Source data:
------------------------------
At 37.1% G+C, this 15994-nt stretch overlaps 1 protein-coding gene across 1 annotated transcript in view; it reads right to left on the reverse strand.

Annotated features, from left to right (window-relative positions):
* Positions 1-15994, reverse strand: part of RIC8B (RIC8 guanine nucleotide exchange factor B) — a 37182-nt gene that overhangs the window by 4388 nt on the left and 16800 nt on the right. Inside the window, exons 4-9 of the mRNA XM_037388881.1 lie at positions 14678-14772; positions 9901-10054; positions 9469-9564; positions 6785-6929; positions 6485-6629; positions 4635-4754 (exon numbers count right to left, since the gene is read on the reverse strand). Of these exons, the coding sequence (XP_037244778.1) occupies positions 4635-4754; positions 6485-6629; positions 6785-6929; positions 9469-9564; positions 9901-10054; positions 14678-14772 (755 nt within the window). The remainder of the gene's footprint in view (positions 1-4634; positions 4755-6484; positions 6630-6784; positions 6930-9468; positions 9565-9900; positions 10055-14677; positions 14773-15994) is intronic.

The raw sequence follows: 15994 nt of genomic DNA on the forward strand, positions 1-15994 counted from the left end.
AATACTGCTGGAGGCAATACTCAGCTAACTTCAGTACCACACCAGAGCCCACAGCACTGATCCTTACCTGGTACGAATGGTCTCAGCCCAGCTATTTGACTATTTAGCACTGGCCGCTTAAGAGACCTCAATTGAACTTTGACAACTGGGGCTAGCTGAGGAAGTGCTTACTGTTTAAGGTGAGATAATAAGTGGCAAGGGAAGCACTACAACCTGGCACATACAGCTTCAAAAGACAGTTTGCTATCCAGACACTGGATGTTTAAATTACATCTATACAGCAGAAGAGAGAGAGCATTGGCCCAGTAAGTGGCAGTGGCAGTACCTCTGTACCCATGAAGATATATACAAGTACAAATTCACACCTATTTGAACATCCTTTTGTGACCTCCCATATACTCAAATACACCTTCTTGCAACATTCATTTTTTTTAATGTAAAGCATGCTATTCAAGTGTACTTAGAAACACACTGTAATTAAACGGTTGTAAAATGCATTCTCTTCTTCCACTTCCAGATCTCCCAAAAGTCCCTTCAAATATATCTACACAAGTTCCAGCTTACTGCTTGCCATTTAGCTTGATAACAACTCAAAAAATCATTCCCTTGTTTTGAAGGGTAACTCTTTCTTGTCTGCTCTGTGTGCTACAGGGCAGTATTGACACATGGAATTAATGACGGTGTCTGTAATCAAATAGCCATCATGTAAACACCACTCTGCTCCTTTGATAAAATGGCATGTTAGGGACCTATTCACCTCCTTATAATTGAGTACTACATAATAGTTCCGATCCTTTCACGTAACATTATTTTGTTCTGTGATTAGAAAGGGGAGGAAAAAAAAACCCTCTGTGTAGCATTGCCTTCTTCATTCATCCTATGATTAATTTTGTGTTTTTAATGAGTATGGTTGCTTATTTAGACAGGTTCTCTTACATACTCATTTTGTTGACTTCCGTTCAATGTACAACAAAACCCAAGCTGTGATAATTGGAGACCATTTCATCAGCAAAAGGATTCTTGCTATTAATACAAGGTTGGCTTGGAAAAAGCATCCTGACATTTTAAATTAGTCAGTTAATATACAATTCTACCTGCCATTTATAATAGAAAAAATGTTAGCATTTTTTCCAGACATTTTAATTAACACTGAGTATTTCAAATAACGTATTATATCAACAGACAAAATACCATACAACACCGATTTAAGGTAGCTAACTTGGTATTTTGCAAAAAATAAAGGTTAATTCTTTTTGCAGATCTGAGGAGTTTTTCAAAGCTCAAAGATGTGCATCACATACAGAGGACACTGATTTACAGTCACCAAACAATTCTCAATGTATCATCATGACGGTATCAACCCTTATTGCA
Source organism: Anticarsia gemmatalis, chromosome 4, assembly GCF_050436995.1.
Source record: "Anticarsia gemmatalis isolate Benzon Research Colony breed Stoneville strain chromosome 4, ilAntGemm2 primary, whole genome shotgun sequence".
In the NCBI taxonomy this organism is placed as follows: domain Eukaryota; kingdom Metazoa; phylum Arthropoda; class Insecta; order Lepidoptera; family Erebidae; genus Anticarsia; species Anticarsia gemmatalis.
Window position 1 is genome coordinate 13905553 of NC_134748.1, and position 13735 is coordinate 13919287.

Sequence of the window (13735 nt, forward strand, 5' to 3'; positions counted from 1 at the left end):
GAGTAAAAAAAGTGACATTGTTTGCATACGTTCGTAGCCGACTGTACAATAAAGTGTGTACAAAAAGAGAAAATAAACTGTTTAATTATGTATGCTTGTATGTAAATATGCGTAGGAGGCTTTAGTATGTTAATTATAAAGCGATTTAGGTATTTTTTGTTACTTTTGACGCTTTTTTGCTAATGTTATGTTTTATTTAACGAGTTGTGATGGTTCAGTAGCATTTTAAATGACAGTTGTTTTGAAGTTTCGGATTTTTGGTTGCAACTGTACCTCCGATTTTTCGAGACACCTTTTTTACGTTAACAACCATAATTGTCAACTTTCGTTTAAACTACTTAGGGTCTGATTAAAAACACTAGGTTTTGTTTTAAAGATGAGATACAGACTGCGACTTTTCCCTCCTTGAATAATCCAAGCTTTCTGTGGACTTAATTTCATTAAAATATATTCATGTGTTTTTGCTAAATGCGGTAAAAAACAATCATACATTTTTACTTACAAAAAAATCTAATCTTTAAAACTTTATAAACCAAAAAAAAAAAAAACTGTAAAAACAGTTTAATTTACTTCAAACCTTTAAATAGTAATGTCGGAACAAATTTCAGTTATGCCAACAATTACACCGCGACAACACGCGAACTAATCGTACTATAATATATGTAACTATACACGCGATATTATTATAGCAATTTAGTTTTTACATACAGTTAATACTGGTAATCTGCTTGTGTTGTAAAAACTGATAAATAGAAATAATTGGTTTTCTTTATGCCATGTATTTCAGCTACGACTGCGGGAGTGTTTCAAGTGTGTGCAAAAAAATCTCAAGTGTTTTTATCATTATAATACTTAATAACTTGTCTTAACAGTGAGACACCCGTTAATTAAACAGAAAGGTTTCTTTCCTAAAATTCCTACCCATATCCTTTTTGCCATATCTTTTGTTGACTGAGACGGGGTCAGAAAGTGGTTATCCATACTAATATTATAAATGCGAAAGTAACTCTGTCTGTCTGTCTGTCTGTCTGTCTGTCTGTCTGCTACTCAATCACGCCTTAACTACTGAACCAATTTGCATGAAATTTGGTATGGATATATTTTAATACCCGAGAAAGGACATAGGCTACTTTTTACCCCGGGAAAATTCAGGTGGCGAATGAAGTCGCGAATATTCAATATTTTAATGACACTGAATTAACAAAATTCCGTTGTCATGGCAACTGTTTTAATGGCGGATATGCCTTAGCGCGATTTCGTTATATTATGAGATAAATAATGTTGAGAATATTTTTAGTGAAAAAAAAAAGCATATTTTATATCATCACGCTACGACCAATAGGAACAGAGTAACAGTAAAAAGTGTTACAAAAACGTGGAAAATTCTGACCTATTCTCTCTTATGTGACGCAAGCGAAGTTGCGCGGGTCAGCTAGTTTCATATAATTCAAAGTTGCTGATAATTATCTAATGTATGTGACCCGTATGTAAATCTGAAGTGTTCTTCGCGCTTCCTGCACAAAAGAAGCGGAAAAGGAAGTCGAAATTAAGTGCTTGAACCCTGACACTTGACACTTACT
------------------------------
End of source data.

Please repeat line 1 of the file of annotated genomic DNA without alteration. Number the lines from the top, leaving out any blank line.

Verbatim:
At 37.1% G+C, this 15994-nt stretch overlaps 1 protein-coding gene across 1 annotated transcript in view; it reads right to left on the reverse strand.